Traduire pour transmettre: le cas des textes amérindiens.

Danielle Cyr, Alexandre Sévigny

Abstract


This article explores two sorts of problems that postcolonial amerindian translation poses: grammatical facts and socio-cultural context. In a first section, we discuss specific grammatical facts occurring in some First Nations languages that pose difficulties to the translator. In a second section, we discuss the process of translation of amerindian texts, concentrating on who is doing the translating and the importance of translation to the survival of endangered amerindian languages. All discussion is framed by the fact that amerindian languages are currently situated in amerindian cultures which are the product of colonial influences that shaped the socio-historical context within which amerindian languages evolved. These problems are discussed with specific reference to Mìgmaq, Innu and Montagnais, all endangered amerindian languages spoken in Canada and the United States. The target languages for the translations are either French or English.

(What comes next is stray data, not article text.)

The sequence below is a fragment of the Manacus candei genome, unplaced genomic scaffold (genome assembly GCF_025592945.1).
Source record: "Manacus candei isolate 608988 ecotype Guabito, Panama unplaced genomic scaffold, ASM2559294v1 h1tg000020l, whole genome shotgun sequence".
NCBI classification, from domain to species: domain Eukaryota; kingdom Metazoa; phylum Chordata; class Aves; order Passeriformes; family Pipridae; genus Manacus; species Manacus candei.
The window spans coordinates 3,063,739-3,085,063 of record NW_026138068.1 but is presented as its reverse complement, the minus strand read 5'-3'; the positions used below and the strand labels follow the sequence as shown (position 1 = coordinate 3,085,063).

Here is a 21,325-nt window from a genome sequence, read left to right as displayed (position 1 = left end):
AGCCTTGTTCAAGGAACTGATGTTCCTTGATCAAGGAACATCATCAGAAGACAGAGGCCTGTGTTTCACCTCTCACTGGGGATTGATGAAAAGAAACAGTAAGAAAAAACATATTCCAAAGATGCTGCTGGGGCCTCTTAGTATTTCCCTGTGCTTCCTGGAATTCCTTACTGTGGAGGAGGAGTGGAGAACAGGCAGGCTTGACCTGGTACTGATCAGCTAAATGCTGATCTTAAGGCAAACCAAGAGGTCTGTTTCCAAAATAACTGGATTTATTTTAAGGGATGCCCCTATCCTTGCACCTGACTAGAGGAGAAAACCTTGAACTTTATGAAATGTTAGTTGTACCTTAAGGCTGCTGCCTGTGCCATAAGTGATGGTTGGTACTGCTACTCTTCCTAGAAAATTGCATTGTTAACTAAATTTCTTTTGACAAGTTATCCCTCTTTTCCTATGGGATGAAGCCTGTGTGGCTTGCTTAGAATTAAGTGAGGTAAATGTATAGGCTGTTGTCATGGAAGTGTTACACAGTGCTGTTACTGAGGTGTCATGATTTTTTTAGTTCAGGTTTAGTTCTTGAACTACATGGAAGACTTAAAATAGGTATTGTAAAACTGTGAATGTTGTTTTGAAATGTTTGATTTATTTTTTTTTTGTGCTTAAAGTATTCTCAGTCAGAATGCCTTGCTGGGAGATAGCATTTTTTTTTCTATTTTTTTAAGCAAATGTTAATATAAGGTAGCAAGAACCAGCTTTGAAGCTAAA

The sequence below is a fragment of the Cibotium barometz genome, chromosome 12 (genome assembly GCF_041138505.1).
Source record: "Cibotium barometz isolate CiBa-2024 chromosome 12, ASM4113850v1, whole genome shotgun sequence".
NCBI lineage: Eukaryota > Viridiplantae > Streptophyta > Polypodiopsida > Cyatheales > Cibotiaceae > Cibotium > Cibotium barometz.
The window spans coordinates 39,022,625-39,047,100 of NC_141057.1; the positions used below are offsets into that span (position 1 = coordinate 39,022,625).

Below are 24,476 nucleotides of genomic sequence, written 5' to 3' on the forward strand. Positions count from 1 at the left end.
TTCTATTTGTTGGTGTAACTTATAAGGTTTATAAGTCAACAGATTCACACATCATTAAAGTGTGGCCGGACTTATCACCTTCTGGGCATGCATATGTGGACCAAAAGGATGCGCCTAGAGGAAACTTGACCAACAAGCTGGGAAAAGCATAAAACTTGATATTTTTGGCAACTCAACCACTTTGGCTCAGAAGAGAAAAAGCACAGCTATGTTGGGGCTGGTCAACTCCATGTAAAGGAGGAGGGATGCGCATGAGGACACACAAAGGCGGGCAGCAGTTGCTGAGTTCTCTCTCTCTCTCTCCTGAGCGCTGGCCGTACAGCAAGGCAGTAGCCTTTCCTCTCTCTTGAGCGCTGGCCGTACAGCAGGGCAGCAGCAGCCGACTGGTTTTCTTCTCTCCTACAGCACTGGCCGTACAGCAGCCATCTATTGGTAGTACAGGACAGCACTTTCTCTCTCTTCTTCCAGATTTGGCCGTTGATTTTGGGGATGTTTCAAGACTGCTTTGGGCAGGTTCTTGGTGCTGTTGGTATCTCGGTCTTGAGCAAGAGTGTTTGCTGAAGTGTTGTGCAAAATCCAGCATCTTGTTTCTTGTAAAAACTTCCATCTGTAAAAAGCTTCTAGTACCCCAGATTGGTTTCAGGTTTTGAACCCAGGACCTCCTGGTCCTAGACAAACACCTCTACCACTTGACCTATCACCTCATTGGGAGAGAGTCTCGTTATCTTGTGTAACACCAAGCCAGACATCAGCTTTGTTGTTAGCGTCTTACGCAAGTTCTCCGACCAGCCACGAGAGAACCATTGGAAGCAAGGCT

Keywords


amérindien; équivalence de traductions ; études aborigènes; études sur la communication; indigène; interculturel; postcolonial; traductibilité; traduction; traduction biblique

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